Europe blocks export of execution drugs

By agency reporter
December 20, 2011

The European Commission today (20 December) announced that it is blocking the export of certain key lethal injection drugs which are widely used in US executions.

A number of anaesthetics, including substances currently used as the first stage in a three-drug lethal injection ‘cocktail’ by US states, have been placed on a list of controlled substances which could be used in capital punishment.

This is an important first step by the European Union in preventing the unethical use of medicines in executions, although it is still short of the catch-all provisions necessary to ensure that no European drugs of any type are used to kill prisoners. It comes in response to a long-running investigation by the legal charity Reprieve into European complicity in executions by lethal injection.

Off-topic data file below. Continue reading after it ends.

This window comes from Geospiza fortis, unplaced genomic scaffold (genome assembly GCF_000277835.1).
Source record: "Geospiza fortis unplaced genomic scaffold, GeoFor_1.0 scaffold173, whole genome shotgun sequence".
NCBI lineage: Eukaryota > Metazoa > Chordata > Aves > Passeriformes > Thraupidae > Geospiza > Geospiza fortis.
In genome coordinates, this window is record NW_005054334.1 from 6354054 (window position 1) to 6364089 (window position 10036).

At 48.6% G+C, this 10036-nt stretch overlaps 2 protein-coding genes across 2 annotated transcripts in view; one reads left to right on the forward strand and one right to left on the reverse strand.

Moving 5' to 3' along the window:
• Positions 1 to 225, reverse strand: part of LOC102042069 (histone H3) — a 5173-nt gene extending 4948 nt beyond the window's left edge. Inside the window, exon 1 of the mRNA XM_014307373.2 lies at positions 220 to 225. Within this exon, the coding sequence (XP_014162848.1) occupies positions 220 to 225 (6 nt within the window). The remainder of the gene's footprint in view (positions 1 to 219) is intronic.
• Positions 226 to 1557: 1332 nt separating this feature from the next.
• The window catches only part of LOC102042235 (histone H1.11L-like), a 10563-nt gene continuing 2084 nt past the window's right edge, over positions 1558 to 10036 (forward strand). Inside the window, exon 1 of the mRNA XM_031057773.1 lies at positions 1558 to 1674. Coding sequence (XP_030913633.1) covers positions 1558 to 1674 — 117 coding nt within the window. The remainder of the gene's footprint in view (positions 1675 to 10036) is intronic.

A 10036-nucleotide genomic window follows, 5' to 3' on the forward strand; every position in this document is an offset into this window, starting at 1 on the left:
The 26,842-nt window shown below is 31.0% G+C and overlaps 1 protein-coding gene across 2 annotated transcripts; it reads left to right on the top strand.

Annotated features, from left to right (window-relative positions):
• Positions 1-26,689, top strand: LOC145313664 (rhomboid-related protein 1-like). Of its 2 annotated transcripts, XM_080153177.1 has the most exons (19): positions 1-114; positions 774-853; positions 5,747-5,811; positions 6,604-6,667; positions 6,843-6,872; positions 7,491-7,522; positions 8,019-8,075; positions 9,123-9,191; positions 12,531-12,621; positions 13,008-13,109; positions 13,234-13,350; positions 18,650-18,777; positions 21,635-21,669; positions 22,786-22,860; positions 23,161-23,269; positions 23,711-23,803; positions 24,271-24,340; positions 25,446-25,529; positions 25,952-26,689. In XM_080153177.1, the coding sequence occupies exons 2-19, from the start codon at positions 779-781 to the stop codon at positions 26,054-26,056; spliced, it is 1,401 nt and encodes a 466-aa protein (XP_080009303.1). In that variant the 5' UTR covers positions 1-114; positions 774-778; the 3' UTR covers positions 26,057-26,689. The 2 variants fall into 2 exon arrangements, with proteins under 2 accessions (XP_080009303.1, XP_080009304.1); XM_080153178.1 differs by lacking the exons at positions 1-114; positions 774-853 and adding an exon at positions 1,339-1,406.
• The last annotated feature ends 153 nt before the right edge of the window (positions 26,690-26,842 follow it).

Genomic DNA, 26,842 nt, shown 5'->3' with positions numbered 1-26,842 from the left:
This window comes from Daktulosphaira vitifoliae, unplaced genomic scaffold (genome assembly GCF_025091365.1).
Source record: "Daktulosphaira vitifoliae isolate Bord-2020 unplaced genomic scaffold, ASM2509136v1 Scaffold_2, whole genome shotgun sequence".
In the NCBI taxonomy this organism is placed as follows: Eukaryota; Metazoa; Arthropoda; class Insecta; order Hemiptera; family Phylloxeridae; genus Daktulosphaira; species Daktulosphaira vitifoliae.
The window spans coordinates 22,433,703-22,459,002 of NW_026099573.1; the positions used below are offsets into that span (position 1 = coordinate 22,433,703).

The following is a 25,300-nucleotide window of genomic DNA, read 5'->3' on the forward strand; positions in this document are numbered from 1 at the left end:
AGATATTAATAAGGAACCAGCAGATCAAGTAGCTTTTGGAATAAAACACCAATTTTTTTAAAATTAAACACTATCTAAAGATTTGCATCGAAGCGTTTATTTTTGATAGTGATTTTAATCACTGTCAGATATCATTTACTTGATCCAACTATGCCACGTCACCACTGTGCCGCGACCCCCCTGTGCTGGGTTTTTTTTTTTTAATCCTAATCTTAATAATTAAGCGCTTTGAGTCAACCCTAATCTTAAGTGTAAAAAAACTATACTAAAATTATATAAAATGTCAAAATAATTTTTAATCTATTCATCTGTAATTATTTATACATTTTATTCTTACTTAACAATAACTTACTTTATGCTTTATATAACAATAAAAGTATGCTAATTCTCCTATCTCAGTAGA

A draft of the amended regulation seen by Reprieve states: “It is […] necessary to supplement the list of goods subject to trade restrictions to prevent the use of certain medicinal products for capital punishment and to ensure that all Union exporters of medicinal products are subject to uniform conditions in this regard. The relevant medicinal products were developed for inter alia anaesthesia and sedation and their export should therefore not be made subject to a complete prohibition.”

The regulations ban a number of short- and intermediate-acting barbiturates, including sodium thiopental and pentobarbital, which are currently used across executing states in the US as the first stage of a three-drug lethal cocktail – or in some cases, as a large, single, lethal dose.

Reprieve’s Executive Director, Clare Algar said: “This is an important and positive first step in preventing the use of European drugs in executions. However, we need to see a broad, catch-all provision to prevent any drugs from being used in capital punishment in order to ensure Europe is never again complicit in the death penalty.

“This should also make it clear to European firms, wherever they operate, that to continue supplying drugs for use in executions will be a clear breach of the spirit of the law. Any pharmaceutical company wishing to preserve an ethical reputation must take steps to ensure their drugs are not used to kill prisoners.”


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